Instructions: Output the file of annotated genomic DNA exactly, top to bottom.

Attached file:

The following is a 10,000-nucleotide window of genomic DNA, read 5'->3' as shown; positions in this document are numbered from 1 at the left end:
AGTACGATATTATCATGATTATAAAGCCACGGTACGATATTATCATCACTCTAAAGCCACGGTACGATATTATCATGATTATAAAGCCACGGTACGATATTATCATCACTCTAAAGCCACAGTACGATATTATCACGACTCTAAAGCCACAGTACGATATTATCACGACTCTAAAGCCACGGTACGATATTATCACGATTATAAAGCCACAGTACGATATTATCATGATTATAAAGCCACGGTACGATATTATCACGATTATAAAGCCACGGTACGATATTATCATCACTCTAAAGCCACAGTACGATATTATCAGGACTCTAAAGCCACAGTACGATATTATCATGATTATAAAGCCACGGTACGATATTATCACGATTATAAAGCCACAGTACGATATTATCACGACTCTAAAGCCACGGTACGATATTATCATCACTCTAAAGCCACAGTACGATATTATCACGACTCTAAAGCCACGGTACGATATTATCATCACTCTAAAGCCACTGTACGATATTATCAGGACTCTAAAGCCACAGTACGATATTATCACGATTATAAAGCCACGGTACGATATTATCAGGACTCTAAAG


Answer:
The following is a 10,000-nucleotide window of genomic DNA, read 5'->3' as shown; positions in this document are numbered from 1 at the left end:
AGTACGATATTATCATGATTATAAAGCCACGGTACGATATTATCATCACTCTAAAGCCACGGTACGATATTATCATGATTATAAAGCCACGGTACGATATTATCATCACTCTAAAGCCACAGTACGATATTATCACGACTCTAAAGCCACAGTACGATATTATCACGACTCTAAAGCCACGGTACGATATTATCACGATTATAAAGCCACAGTACGATATTATCATGATTATAAAGCCACGGTACGATATTATCACGATTATAAAGCCACGGTACGATATTATCATCACTCTAAAGCCACAGTACGATATTATCAGGACTCTAAAGCCACAGTACGATATTATCATGATTATAAAGCCACGGTACGATATTATCACGATTATAAAGCCACAGTACGATATTATCACGACTCTAAAGCCACGGTACGATATTATCATCACTCTAAAGCCACAGTACGATATTATCACGACTCTAAAGCCACGGTACGATATTATCATCACTCTAAAGCCACTGTACGATATTATCAGGACTCTAAAGCCACAGTACGATATTATCACGATTATAAAGCCACGGTACGATATTATCAGGACTCTAAAG